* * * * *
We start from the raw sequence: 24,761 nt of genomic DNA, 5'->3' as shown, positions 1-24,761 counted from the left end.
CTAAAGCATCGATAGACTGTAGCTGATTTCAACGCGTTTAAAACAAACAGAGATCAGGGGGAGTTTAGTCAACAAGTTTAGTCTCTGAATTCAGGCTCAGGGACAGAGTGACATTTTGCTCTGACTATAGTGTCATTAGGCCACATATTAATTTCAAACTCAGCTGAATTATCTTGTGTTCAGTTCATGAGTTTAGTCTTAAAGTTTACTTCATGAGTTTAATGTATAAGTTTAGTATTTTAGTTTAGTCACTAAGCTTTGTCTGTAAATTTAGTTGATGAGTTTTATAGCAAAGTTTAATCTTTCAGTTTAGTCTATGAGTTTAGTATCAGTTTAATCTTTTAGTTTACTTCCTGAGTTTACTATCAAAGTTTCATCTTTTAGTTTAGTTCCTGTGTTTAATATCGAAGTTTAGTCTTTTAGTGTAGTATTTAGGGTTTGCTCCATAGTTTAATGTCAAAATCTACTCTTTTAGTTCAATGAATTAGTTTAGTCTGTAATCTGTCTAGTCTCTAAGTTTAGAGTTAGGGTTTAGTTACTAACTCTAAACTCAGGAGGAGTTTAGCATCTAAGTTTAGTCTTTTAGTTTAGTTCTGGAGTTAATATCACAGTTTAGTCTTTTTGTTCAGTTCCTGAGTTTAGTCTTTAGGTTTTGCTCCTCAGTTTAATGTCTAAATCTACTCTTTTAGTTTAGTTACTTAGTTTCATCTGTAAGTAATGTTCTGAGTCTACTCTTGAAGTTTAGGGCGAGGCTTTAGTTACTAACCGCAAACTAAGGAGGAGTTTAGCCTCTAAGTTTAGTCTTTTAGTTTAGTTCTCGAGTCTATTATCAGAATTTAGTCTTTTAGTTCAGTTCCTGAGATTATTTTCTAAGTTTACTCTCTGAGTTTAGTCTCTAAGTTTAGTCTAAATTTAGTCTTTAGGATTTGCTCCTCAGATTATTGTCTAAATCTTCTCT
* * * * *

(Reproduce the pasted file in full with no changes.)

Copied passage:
We start from the raw sequence: 24,761 nt of genomic DNA, 5'->3' as shown, positions 1-24,761 counted from the left end.
CTAAAGCATCGATAGACTGTAGCTGATTTCAACGCGTTTAAAACAAACAGAGATCAGGGGGAGTTTAGTCAACAAGTTTAGTCTCTGAATTCAGGCTCAGGGACAGAGTGACATTTTGCTCTGACTATAGTGTCATTAGGCCACATATTAATTTCAAACTCAGCTGAATTATCTTGTGTTCAGTTCATGAGTTTAGTCTTAAAGTTTACTTCATGAGTTTAATGTATAAGTTTAGTATTTTAGTTTAGTCACTAAGCTTTGTCTGTAAATTTAGTTGATGAGTTTTATAGCAAAGTTTAATCTTTCAGTTTAGTCTATGAGTTTAGTATCAGTTTAATCTTTTAGTTTACTTCCTGAGTTTACTATCAAAGTTTCATCTTTTAGTTTAGTTCCTGTGTTTAATATCGAAGTTTAGTCTTTTAGTGTAGTATTTAGGGTTTGCTCCATAGTTTAATGTCAAAATCTACTCTTTTAGTTCAATGAATTAGTTTAGTCTGTAATCTGTCTAGTCTCTAAGTTTAGAGTTAGGGTTTAGTTACTAACTCTAAACTCAGGAGGAGTTTAGCATCTAAGTTTAGTCTTTTAGTTTAGTTCTGGAGTTAATATCACAGTTTAGTCTTTTTGTTCAGTTCCTGAGTTTAGTCTTTAGGTTTTGCTCCTCAGTTTAATGTCTAAATCTACTCTTTTAGTTTAGTTACTTAGTTTCATCTGTAAGTAATGTTCTGAGTCTACTCTTGAAGTTTAGGGCGAGGCTTTAGTTACTAACCGCAAACTAAGGAGGAGTTTAGCCTCTAAGTTTAGTCTTTTAGTTTAGTTCTCGAGTCTATTATCAGAATTTAGTCTTTTAGTTCAGTTCCTGAGATTATTTTCTAAGTTTACTCTCTGAGTTTAGTCTCTAAGTTTAGTCTAAATTTAGTCTTTAGGATTTGCTCCTCAGATTATTGTCTAAATCTTCTCT